I couldn’t find the right polish for my tan suede shoes that morning, so they’re looking a bit unloved as they sink into the expensive taupe carpet. Nobody is sitting on the gaudy furniture, all tumbling scrolls and lion’s feet, although there’s not really enough space for everyone to stand, either. Someone flicks a rock-hard fake nail against a glass.
“We’d like to invite you to view the exhibition before lunch is served.”
I’m the first to take up the invitation. Surrounding the long table set for lunch is a series of 20 easels, each mounted with black-and-white photographs. My place is on the other side of the table, meaning I will have to go around the whole room, drawing on the siphon of guests to get everybody seated.
I reach the first easel. It’s harvest time, shot in black and white, and grape shears are being carefully manoeuvred through wires as what looks like evening sun ripples through the autumn canopy. The harvesters are quietly contemplative.
The harvesters are also, notably, topless models. The bunch of grapes in question looks like it may have been awaiting its fate for some time, like Goya’s resistance fighters being asked to wait against the wall until the light is just right. I take a quick scan of the room, looking at the 19 easels standing between me and my seat.
The next photograph confirms what seemed overwhelmingly likely. This time our underdressed workers are tackling a tractor load of grapes. I worry about wasps. I also worry about what to do: should I just stroll around the room to my seat, and risk shocking the winery staff with my philistinism? Or stop and look at each, and risk feeling like the sort of man who has a subscription to the Pirelli calendar?
At least, though, these young women are actually doing something related to winemaking. The photographer seems to have hit more of a snag when they reach the winery; the models aren’t actually equipped to use any of the equipment. The best thing to do, they decide, is simply to model – let’s recline on a barrel and make a riff on overflowing airlocks, pointing up to the ceiling. Let’s cool down by a nice stroll in the cellars, shot from behind. How about a spot of riddling?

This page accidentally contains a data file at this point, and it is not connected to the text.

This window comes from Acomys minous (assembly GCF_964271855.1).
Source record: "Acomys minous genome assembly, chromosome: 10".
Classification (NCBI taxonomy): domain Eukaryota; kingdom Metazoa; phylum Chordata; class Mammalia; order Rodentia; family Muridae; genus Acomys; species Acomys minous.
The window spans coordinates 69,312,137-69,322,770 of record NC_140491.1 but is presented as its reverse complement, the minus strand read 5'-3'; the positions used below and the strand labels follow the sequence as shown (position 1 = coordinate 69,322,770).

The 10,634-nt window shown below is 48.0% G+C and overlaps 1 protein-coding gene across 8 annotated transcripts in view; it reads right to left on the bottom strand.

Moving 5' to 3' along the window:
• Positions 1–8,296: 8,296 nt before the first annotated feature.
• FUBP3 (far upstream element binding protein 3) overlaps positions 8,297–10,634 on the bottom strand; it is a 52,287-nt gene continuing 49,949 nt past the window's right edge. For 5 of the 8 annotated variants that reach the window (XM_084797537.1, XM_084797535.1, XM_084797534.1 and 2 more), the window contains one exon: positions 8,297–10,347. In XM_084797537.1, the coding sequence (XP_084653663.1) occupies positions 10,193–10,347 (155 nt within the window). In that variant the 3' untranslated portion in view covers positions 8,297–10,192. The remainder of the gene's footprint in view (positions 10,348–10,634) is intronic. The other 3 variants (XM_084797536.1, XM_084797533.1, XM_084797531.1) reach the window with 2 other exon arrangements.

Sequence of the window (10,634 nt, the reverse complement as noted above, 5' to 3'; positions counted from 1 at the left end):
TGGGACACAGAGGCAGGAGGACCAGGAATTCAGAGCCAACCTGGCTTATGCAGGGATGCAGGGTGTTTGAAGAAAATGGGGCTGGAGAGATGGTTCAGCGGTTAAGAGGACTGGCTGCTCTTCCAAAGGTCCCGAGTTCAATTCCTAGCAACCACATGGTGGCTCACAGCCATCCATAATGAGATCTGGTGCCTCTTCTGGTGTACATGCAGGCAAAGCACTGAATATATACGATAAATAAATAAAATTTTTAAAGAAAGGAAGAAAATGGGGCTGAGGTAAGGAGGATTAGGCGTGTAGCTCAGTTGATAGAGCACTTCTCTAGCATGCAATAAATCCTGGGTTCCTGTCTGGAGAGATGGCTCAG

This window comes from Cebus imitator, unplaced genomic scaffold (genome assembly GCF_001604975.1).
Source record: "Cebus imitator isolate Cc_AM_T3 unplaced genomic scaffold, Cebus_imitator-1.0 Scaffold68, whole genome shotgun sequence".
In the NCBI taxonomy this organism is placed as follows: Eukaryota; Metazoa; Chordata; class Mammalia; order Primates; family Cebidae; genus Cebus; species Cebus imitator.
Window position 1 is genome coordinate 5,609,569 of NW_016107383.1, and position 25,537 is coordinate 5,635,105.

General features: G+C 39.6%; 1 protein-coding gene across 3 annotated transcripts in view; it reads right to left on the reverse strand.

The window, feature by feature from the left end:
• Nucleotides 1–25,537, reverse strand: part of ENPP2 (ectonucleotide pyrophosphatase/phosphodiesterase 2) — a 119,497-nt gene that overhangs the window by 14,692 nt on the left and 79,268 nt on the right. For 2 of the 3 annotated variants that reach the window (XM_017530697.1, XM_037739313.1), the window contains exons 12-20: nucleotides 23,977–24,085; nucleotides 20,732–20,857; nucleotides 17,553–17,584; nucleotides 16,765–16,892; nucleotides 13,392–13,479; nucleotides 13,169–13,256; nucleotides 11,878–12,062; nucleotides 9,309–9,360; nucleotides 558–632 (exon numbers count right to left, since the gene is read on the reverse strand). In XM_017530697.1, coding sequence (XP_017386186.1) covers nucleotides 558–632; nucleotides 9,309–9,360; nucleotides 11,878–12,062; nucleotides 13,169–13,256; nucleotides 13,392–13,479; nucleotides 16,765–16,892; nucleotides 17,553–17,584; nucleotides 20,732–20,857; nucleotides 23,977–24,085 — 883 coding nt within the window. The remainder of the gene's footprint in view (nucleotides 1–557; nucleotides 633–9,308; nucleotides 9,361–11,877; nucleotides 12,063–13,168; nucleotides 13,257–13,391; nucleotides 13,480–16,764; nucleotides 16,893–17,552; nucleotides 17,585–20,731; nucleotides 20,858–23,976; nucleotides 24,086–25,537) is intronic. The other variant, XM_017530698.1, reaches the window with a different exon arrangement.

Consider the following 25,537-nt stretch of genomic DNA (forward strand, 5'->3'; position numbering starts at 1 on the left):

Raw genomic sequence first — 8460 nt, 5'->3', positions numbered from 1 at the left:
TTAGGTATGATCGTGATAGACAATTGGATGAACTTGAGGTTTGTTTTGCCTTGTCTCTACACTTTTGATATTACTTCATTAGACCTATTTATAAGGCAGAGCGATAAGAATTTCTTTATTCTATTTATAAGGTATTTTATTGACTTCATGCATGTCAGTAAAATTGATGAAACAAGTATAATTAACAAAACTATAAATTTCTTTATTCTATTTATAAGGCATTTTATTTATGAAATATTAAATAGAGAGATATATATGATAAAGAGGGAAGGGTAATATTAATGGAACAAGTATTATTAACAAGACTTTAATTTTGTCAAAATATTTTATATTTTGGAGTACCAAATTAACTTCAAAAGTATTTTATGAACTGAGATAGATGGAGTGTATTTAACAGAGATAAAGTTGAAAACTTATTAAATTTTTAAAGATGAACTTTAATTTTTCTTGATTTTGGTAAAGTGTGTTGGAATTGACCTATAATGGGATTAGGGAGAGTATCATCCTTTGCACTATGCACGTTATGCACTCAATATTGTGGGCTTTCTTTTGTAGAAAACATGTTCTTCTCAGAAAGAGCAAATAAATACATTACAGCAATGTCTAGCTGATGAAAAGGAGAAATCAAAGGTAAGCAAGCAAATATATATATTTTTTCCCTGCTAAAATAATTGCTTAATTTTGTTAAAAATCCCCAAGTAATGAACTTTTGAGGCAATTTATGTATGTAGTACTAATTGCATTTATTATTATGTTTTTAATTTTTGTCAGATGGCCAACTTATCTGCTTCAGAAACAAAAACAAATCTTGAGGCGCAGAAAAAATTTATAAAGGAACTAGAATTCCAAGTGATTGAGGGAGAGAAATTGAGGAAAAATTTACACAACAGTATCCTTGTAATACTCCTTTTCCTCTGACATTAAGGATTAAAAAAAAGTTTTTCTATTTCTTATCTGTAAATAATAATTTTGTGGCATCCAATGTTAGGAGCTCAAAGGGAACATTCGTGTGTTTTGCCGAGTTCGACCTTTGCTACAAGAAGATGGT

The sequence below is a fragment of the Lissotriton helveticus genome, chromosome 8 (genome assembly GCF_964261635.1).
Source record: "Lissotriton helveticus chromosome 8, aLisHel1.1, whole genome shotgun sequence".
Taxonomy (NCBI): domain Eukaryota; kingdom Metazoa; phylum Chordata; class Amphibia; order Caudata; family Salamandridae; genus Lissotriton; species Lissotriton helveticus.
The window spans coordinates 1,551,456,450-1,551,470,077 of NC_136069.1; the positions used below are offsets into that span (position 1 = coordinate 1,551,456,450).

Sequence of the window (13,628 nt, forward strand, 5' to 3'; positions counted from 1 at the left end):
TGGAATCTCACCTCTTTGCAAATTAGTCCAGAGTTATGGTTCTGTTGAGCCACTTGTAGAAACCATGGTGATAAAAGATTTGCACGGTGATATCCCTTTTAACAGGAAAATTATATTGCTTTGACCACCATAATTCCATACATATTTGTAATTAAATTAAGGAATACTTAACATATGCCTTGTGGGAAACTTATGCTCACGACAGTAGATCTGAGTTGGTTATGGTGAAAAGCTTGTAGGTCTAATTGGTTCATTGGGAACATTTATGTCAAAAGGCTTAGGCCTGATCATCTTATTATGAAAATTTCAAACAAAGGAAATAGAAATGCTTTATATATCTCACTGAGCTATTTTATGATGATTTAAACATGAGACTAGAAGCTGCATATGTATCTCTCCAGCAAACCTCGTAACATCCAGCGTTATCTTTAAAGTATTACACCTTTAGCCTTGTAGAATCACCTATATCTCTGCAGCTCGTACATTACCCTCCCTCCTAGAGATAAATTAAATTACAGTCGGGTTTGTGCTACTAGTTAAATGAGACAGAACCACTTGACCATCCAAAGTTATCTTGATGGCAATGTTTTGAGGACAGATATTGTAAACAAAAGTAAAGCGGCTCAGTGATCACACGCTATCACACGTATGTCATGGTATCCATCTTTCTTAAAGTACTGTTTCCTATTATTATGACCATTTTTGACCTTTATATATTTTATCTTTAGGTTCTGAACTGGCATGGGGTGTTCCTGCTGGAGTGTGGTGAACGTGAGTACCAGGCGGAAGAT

This happened in 2023. OK, so it wasn’t Champagne – and readers might like to guess which country was responsible – but it scratched at an awkward mole we all know is there; wine producers are not usually very good at art, and sparkling wine producers, many with marketing budgets straining on the leash for high-minded flights of fancy, have both motive and opportunity for the grandest crimes.
At another recent launch the assembled press had to stand around for almost 45 minutes – without any wine – looking at an ‘exhibition’ which included sealed vials of the wine we were there to taste. At another, the producer had commissioned an artist to make a painting. It was good; there was a recognisable visual language, referencing a sort of hyper-real colourism, fauvism…someone that could really paint. The subject, unfortunately, was the actual bottle of wine we were tasting. It was like a musician commissioning album cover art of the disc inside; literalism ad absurdum.
The pièce de resistance, this year, came via a ludicrously-ambitious light-show, projected onto the side of an historic mansion in a small Champenois village and accompanied, long past midnight, by a booming, festival-volume electronic soundtrack. The laptop crashed during the first run, the house suddenly covered with a blue screen of death and an apologetic computer manufacturer’s logo. Swearing was heard from behind an evergreen. After a reboot, the soundtrack started again – but the villagers, as I feared, were not happy, and a full-blown fracas was soon underway behind the treeline, with French being bellowed that tested the limits of my colloquial vocabulary. Children were sleeping. Dogs were petrified. The blue screen returned.
When wineries get big, and rich, art-yness becomes a form of internal massage. The end result is so often what Susan Sontag would call high camp; something that is not art, but believes itself to be art with absolute seriousness. Something to ease the dysphoric unease, in the boardrooms and halls of stainless steel, at the thought that what is being made is a product, not a concept.
Perhaps we should be thankful, though, for a few doomed attempts at cultural elevation. In the end, their jarring awkwardness reminds us that even the most highbrow wine doesn’t make sense without a dose of frivolity. Sod the wasps; perhaps our frolicking harvesters had the right idea, after all.
Photo by Miriam Rodergas on Unsplash